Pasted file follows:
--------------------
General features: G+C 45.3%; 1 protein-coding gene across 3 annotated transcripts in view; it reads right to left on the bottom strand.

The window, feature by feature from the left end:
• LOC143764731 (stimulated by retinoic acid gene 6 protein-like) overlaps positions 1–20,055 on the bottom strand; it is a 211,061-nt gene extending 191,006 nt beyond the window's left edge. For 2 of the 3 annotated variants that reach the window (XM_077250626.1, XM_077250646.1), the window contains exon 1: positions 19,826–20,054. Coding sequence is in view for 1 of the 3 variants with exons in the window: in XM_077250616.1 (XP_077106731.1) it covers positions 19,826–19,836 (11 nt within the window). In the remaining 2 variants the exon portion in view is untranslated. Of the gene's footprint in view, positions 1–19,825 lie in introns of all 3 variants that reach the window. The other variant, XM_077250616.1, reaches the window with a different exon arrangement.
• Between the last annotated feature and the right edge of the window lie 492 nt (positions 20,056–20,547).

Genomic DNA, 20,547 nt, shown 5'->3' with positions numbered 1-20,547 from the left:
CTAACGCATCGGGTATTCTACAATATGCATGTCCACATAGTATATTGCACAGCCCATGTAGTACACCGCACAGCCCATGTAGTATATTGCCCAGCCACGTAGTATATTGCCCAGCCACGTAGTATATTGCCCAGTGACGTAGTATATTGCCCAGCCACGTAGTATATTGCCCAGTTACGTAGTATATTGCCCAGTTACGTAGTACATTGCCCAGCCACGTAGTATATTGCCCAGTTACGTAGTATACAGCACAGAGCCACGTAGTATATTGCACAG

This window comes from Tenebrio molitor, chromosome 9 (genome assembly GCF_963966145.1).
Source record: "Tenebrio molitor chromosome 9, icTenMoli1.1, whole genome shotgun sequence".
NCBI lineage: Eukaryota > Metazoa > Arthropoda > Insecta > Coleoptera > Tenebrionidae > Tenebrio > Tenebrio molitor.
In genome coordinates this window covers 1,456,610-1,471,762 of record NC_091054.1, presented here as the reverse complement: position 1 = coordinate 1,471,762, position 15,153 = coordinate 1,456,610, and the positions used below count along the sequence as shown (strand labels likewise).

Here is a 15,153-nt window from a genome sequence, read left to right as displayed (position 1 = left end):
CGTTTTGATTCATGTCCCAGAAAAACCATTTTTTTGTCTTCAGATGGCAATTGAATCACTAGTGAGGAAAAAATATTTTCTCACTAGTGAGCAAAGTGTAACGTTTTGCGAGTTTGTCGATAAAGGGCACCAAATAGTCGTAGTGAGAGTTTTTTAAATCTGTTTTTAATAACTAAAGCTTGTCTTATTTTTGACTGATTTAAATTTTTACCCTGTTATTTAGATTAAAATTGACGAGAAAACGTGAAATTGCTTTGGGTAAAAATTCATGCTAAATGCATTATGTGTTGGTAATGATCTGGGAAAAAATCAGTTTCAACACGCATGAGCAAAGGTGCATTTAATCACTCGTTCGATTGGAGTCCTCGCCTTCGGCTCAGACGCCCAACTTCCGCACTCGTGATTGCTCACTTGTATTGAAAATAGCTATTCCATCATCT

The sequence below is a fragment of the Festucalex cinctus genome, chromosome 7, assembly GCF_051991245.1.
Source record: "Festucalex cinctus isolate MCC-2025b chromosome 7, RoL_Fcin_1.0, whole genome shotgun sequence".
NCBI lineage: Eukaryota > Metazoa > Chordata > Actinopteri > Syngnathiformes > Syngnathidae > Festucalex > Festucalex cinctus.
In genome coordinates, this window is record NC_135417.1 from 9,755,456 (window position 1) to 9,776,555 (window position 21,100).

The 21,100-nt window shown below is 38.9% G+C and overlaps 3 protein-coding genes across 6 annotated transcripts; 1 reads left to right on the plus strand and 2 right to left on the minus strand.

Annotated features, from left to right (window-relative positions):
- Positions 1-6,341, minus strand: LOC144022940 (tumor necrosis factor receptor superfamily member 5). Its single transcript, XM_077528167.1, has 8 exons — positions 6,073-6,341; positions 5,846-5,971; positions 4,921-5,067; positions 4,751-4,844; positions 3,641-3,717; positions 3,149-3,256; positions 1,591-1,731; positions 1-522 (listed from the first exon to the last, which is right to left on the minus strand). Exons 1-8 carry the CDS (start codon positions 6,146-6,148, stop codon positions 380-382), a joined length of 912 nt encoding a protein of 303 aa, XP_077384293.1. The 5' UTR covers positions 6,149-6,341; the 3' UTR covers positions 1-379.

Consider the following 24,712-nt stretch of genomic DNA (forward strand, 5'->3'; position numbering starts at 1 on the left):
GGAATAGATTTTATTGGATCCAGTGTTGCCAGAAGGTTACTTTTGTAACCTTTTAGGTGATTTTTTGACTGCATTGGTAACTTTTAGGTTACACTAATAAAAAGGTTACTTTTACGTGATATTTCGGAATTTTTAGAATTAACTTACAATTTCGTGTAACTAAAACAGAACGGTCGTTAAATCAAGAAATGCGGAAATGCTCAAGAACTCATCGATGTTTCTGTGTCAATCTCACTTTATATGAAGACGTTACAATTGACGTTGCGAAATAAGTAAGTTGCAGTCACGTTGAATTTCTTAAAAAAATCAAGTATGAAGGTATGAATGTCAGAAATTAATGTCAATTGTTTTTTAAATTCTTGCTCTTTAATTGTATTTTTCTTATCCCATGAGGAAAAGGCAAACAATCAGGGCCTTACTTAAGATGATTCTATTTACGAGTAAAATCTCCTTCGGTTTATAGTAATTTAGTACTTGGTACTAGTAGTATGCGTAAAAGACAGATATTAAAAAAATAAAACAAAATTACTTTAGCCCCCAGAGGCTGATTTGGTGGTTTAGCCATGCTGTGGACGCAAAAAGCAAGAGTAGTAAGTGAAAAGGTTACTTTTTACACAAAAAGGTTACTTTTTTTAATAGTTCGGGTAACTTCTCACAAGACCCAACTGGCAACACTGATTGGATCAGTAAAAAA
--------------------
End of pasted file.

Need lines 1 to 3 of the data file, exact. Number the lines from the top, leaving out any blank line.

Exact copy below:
General features: G+C 45.3%; 1 protein-coding gene across 3 annotated transcripts in view; it reads right to left on the bottom strand.

The window, feature by feature from the left end:
• LOC143764731 (stimulated by retinoic acid gene 6 protein-like) overlaps positions 1–20,055 on the bottom strand; it is a 211,061-nt gene extending 191,006 nt beyond the window's left edge. For 2 of the 3 annotated variants that reach the window (XM_077250626.1, XM_077250646.1), the window contains exon 1: positions 19,826–20,054. Coding sequence is in view for 1 of the 3 variants with exons in the window: in XM_077250616.1 (XP_077106731.1) it covers positions 19,826–19,836 (11 nt within the window). In the remaining 2 variants the exon portion in view is untranslated. Of the gene's footprint in view, positions 1–19,825 lie in introns of all 3 variants that reach the window. The other variant, XM_077250616.1, reaches the window with a different exon arrangement.